Posts Tagged canada
At last month’s conference, “Memory of the World in the Digital Age: Digitization and Preservation”, a declaration was adopted addressing the challenge of digital amnesia. The four page document, made available on UNESCO’s website last week, is an extension of a principle in the Universal Declaration of Human Rights. That is, each individual should be guaranteed access to information, including in digital format, and that national policies should be established to promote the right to information, open government and open data.
Also highlighted during the conference and its consequent declaration was the growing importance of industry in digitization and digital preservation among trusted digital repositories. The conference declaration adopted a call on industry to ensure long-term accessibility to trustworthy information contained in legacy formats. It further encouraged professional associations work with industry for the development of requirements of systems that embed preservation concern and assist in the development of a cohesive and practical vision of the way forward in addressing the management and preservation of trustworthy recorded information in all its forms in the digital environment.
To raise awareness of the profession, the International Council on Archives (ICA) is enlisting the support of the public to promote Universal Declaration on Archives (UDA) by signing the UDA online register. The UDA has been endorsed by the ICA as a key pillar of its outreach and advocacy policy and strategy. Followers and supporters may also share the link to further publicize the Declaration.
The UDA was adopted in principle in 2009 at the ICA Annual General Meeting in Malta. It was developed by a special working group of the ICA, the SPA (Section of Professional Associations), based on the model of the “Déclaration québécoise des Archives“. On 17 September 2010, the ICA unanimously approved the text of the UDA at their Annual General Meeting held in Oslo. On 10th November 2011, the UDA was officially endorsed by UNESCO and adopted by the 36th plenary session of the General Conference of UNESCO .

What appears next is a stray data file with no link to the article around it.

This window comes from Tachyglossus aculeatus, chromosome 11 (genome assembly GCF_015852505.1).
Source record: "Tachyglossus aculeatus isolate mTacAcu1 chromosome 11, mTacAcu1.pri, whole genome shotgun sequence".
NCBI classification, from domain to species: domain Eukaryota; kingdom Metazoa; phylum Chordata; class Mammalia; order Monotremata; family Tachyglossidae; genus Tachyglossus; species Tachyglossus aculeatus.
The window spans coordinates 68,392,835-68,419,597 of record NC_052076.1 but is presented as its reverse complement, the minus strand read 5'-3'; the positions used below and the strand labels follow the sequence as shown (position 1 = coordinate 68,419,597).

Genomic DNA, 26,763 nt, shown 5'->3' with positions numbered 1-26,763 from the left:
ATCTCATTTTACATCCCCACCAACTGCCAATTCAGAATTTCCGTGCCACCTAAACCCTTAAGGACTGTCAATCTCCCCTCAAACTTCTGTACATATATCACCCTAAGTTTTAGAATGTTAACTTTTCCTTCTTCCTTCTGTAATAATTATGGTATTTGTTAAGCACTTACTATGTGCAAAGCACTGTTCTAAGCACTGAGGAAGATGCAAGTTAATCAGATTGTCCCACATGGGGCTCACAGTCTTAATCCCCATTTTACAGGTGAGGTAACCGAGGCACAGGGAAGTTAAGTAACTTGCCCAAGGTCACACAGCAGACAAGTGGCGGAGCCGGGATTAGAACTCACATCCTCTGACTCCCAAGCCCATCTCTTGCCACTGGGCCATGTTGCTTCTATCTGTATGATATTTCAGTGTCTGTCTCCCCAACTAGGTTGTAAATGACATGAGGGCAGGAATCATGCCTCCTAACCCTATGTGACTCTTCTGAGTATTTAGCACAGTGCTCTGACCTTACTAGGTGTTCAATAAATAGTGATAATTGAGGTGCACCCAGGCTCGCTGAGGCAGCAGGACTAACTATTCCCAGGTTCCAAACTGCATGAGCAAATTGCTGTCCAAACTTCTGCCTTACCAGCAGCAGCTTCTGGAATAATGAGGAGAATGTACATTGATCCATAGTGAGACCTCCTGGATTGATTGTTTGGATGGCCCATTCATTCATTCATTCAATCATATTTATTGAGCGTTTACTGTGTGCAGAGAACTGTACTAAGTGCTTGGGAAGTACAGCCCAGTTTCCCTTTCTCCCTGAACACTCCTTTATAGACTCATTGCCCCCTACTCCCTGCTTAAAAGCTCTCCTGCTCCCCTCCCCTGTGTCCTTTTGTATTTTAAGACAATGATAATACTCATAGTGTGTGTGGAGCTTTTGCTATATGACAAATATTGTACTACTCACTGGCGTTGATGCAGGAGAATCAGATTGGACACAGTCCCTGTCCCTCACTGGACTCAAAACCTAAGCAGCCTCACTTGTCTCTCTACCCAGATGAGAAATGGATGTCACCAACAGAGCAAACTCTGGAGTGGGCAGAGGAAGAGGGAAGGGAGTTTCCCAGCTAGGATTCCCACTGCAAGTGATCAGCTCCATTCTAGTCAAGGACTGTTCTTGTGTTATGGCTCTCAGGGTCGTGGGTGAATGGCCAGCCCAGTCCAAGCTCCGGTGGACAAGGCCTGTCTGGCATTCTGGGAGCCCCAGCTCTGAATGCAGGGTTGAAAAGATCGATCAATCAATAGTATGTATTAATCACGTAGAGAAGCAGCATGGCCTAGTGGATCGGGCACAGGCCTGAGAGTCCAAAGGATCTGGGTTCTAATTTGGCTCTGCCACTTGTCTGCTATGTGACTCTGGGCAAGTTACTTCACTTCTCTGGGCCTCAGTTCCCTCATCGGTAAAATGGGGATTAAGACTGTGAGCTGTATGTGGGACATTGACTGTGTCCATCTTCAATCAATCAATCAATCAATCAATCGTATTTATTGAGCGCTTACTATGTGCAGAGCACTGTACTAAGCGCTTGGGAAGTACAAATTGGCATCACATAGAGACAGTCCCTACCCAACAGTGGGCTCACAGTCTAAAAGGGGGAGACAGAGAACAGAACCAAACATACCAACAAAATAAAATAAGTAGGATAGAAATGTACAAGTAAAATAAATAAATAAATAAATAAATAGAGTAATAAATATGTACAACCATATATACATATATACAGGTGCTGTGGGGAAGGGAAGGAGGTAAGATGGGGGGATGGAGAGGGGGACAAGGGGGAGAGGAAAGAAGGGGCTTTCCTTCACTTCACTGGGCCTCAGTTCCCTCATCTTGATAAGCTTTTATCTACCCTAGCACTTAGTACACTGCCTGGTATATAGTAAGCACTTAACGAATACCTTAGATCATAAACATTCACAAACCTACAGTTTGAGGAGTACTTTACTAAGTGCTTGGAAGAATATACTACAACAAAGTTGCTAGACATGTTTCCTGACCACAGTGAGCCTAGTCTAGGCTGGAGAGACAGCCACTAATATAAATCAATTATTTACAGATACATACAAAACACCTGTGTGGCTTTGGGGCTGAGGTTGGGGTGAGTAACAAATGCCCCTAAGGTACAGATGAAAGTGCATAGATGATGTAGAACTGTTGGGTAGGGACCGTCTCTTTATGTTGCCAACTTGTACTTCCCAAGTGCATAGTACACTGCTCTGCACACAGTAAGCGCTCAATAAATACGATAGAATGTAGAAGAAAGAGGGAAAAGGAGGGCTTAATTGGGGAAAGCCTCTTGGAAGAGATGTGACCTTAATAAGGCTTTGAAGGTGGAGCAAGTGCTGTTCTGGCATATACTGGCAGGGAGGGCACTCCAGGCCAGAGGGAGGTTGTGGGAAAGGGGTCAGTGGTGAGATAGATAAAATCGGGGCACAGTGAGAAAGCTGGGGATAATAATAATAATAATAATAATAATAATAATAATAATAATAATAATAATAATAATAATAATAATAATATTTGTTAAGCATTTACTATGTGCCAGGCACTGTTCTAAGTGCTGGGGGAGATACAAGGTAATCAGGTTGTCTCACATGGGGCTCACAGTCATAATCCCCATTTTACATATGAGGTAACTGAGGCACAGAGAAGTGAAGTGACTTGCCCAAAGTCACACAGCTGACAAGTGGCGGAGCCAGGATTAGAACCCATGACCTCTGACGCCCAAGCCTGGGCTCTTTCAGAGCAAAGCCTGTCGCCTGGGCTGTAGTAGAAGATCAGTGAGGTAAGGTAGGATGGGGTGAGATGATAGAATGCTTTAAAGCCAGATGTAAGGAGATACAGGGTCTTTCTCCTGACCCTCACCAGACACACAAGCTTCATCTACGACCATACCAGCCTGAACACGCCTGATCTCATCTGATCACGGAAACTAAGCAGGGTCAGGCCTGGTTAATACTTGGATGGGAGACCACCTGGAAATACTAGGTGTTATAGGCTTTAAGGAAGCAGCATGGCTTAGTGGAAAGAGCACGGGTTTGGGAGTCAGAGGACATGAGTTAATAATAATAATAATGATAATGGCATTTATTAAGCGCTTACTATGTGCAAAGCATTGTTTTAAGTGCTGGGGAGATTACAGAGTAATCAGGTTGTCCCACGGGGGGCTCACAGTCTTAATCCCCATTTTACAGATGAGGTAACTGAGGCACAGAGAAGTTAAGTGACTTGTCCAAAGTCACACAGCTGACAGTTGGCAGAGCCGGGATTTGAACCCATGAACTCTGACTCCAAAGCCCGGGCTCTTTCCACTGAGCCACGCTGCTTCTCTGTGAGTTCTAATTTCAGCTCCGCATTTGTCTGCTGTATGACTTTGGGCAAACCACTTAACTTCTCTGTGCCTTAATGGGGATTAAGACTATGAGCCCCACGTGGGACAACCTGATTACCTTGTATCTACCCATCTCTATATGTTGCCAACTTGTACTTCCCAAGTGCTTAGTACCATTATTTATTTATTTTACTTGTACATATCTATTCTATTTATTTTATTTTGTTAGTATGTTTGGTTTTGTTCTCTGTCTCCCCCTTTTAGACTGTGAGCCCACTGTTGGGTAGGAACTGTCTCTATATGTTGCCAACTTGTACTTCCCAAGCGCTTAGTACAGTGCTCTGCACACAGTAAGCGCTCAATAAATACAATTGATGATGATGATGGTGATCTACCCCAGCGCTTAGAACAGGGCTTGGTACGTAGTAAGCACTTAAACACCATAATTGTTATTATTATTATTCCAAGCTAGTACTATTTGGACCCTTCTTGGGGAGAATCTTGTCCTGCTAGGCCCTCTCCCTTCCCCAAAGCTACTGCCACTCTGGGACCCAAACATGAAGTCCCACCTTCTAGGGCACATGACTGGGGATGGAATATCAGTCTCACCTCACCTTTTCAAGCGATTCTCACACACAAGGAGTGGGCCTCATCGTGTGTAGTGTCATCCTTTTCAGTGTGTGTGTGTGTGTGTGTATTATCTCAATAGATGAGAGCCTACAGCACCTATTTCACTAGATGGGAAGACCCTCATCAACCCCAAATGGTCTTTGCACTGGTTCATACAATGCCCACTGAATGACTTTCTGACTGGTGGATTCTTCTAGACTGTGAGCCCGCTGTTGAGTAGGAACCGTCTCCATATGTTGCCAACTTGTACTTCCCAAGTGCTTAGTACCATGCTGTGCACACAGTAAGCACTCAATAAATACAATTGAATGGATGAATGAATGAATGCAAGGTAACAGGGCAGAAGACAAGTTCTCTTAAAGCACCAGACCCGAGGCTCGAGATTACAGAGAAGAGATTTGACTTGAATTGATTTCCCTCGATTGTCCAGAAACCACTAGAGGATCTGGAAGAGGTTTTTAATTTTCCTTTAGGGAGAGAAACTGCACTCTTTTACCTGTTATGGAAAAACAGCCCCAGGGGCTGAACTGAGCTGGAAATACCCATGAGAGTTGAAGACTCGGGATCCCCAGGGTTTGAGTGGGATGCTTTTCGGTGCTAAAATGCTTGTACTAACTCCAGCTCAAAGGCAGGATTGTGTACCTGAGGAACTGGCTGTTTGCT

The Declaration concisely outlines the unique characteristics of archives and the management requirements to provide ongoing records access. It has been conceived as a basis for advocacy and promotion to support archives and the profession, and addresses a wide public. Available in 25 languages, it is a statement of the relevance of archives in modern society and marks an important step in improving understanding and awareness of archives among the general public and key decision-makers.
On the occasion of the 20th anniversary of the UNESCO Memory of the World Program, UNESCO, in collaboration with the School of Library, Archival and Information Studies and the University Library of the University of British Columbia (UBC), is holding an international conference on “The Memory of the World in the Digital Age: Digitization and Preservation” on September 26-28, 2012 in Vancouver, British Columbia, Canada. This event is also being held in partnership with ICA, IFLA, IASA, ICOM, WIPO, Google, Microsoft and others. UBC has put out a call for conference papers.
(This announcement comes from UBC archival studies professor, Dr. Luciana Duranti)
In December 2010, Hungary’s parliamentary secretary for justice announced that his government believes that a democratic state cannot “preserve the immoral documents of an immoral regime.” By November 2011, the Government of Hungary plans to introduce legislation that will permit the removal and destruction of Hungarian communist secret police, interior ministry and state security files currently held at the Historical Archives of Hungarian State Security in Budapest, and available to researchers, as well as to survivors and effected communities.